Linsin prefers to bring lesser known varietals to her shop. “Ten years ago, that was a no-no, because Chardonnay and Cabernet ruled the world in America. I was very fortunate to find a clientele in North Grafton that was eager to learn and raise the level of education around here,” she explains.

When Pecorino opened in 2010, people told Linsin she was crazy. Now, she hosts two tastings a month. “We draw a super-crowd!” she says. Just like Linsin’s original cheese kids, the shop has grown up. In 2019, Pecorino is a fearless touchpoint for food and culture in the community.

See for yourself at their next wine tasting on August 23 from 5-7 p.m.

Photo: Erb Photography
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#SundayFunday – Uxlocale Brings Italy to Uxbridge

UxLocale, located in Uxbridge, Massachusetts

We’ve established that #SundayFunday doesn’t have to mean the drinking-and-activities-pre-Monday-hipster-ritual intended to be gushed about on social media. For us, the concept of pre-gaming on Sunday to gear up for the week is less about drinking mimosas and more about making the end of the week significant. Significance can come from a culmination of different elements of scenery, location, food style, and people. At Uxlocale, there is a great balance between picturesque scenery of Uxbridge farm life, high-quality ingredients, and the heartwarming familiarity of a family business.

Outdoor dining at UxLocale, located in Uxbridge, MassachusettsUxlocale is a newcomer to the quiet food scene of Uxbridge but has proclaimed itself a destination eatery and rightfully so. With a twist on modern country, Uxlocale breathes life into passionate dishes stemming from family traditions and cultivates a sense of country leisure and travel with its backdrop of rolling green hills, farm living and old country Italian flavors. Catering to Italian favorites like pasta puttanesca – a pasta topped with garlic, anchovies, Sicilian & kalamata olives, capers, sun-dried tomatoes, crushed san marzano tomatoes and Italian parsley – and smelts limoni fritti – lightly fried and super crispy dressed smelts with fried lemon, garlic and white wine – the menu speaks of secret family recipes and an admiration of tradition.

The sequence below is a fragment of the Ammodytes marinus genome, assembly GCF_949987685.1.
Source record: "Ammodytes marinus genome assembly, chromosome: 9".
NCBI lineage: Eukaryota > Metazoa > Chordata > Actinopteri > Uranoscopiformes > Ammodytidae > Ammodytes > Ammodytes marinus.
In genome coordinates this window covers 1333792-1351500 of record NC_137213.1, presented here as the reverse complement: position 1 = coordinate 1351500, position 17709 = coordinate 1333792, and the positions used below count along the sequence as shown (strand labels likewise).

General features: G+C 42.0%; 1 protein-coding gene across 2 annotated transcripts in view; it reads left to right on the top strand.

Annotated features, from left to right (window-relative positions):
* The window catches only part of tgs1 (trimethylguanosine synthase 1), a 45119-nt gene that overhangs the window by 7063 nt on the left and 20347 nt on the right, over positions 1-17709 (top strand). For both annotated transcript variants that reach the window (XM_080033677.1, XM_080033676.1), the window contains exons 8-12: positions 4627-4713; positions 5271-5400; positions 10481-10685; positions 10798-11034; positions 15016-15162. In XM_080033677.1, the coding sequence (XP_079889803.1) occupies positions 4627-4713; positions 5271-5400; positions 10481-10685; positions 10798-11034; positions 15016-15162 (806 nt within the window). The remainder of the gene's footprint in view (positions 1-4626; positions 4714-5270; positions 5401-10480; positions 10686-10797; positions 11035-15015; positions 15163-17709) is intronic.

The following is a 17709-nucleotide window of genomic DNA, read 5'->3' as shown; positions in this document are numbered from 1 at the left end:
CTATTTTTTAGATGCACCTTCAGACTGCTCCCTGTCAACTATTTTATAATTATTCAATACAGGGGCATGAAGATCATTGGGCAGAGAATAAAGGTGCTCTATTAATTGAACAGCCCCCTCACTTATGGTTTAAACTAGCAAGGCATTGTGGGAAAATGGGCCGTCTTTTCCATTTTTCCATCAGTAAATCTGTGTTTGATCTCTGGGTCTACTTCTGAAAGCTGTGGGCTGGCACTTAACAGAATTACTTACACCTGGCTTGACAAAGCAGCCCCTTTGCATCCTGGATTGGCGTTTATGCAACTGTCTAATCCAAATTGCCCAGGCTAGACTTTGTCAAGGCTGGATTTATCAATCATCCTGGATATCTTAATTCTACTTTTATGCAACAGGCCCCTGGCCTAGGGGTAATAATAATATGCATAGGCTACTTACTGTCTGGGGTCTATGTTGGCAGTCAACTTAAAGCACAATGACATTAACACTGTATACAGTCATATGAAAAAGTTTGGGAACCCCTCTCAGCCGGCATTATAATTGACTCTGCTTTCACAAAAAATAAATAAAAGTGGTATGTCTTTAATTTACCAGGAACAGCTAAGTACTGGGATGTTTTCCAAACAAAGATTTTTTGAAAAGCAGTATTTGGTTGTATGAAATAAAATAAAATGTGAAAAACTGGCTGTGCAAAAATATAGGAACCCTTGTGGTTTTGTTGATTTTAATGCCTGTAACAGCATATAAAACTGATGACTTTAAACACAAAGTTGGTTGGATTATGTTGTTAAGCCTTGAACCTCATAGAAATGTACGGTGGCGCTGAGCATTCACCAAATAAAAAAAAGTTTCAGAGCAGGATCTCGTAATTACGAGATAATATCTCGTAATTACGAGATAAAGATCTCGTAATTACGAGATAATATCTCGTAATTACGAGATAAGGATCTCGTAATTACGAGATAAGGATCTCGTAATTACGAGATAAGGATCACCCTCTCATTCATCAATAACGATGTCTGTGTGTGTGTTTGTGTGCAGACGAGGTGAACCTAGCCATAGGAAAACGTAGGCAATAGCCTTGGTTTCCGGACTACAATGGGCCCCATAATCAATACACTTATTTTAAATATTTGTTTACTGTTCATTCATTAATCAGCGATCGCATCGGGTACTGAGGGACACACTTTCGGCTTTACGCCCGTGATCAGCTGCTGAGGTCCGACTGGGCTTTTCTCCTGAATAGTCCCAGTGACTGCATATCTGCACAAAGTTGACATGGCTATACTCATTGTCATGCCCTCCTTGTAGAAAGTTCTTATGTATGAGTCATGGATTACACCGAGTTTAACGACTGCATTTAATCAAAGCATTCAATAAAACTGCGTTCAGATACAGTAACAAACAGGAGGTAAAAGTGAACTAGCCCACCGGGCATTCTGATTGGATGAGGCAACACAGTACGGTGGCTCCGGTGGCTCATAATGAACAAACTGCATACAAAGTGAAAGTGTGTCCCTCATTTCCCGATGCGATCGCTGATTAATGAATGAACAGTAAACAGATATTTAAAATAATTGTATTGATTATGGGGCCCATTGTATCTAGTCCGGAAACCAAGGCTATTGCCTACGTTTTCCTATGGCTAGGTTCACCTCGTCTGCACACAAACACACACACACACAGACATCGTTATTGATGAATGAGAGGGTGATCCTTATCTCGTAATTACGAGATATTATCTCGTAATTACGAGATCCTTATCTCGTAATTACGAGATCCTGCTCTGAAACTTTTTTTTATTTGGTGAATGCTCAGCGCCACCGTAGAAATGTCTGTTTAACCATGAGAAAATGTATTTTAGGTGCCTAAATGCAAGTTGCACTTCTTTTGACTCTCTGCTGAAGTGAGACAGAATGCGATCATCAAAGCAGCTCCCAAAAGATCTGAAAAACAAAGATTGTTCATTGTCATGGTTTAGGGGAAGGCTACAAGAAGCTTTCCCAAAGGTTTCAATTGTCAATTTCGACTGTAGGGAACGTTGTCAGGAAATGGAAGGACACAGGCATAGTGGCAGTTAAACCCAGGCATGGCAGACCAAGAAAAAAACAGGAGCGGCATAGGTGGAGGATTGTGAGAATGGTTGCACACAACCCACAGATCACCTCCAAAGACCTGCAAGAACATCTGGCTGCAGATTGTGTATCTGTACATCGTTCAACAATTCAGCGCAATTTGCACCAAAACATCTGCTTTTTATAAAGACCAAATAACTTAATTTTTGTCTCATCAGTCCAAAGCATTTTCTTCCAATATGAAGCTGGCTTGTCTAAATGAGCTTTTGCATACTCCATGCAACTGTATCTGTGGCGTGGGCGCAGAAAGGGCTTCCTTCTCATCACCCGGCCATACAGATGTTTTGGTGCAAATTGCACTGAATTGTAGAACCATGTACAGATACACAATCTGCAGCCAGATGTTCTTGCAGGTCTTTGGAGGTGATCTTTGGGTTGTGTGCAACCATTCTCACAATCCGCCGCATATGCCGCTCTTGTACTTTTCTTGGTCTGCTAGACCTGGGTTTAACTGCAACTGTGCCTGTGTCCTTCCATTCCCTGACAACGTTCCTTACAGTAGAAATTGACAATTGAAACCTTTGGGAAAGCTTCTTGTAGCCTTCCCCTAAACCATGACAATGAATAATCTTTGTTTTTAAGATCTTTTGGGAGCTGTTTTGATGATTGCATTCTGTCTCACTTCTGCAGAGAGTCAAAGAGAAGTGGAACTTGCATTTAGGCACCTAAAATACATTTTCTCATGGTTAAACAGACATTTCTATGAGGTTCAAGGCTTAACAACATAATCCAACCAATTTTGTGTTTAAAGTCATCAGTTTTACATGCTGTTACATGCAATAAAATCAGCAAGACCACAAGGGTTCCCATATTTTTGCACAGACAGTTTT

Italian dining at UxLocale, located in Uxbridge, MassachusettsWhen we consider Italian traditions, it is hard to avoid the mention of pizza. At Uxlocale, pizza choices like the harvest – a pizza topped with roasted grape tomatoes portabella mushrooms, basil, scallions, fresh mozzarella, bacon, arugula and balsamic reduction – and the Margherita – topped with fresh pomodoro tomato sauce, mozzarella, freshly torn basil and a hint of oregano – offer a refreshing take on average New England pies. Pairing a glass of Sasyr Super Tuscan with the Uxlocale – a pizza topped with house-sausage, red peppers, and red onion – brings together a full experience of what Uxlocale has to offer although the mussels bianco paired with a glass of Riesling – preferably the Blue Fish Dry – is a good enough reason to award Uxlocale its #SundayFunday title.

Whether you are dining indoors, in the luxury of a finely crafted restaurant – walls adorned with paintings by local artists, or you choose to sit under a string of vintage-style lights in the open outdoor dining space, Uxlocale fully embraces the culinary talents of Chef Elaine Pusateri Cowan and couples it with an impeccable atmosphere, making it a worthy trip for #SundayFunday.